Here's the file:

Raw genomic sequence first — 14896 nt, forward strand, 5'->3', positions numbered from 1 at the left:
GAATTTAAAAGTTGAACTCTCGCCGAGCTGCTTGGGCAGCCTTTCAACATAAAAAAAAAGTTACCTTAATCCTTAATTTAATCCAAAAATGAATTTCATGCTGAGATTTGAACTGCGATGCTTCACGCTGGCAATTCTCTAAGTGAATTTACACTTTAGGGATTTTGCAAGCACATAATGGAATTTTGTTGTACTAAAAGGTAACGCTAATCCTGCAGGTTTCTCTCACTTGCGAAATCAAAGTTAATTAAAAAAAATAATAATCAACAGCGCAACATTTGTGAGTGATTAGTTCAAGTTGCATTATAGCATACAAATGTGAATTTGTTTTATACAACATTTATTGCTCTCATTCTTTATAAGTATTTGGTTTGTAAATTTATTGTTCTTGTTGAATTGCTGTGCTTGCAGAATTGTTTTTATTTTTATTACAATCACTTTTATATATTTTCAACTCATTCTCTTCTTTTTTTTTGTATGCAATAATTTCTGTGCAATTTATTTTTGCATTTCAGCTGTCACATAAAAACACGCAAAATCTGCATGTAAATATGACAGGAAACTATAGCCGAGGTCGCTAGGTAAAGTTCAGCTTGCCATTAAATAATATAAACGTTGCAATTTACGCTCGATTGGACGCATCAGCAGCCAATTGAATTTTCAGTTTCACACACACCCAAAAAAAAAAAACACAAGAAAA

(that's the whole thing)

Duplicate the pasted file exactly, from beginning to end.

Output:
Raw genomic sequence first — 14896 nt, forward strand, 5'->3', positions numbered from 1 at the left:
GAATTTAAAAGTTGAACTCTCGCCGAGCTGCTTGGGCAGCCTTTCAACATAAAAAAAAAGTTACCTTAATCCTTAATTTAATCCAAAAATGAATTTCATGCTGAGATTTGAACTGCGATGCTTCACGCTGGCAATTCTCTAAGTGAATTTACACTTTAGGGATTTTGCAAGCACATAATGGAATTTTGTTGTACTAAAAGGTAACGCTAATCCTGCAGGTTTCTCTCACTTGCGAAATCAAAGTTAATTAAAAAAAATAATAATCAACAGCGCAACATTTGTGAGTGATTAGTTCAAGTTGCATTATAGCATACAAATGTGAATTTGTTTTATACAACATTTATTGCTCTCATTCTTTATAAGTATTTGGTTTGTAAATTTATTGTTCTTGTTGAATTGCTGTGCTTGCAGAATTGTTTTTATTTTTATTACAATCACTTTTATATATTTTCAACTCATTCTCTTCTTTTTTTTTGTATGCAATAATTTCTGTGCAATTTATTTTTGCATTTCAGCTGTCACATAAAAACACGCAAAATCTGCATGTAAATATGACAGGAAACTATAGCCGAGGTCGCTAGGTAAAGTTCAGCTTGCCATTAAATAATATAAACGTTGCAATTTACGCTCGATTGGACGCATCAGCAGCCAATTGAATTTTCAGTTTCACACACACCCAAAAAAAAAAAACACAAGAAAA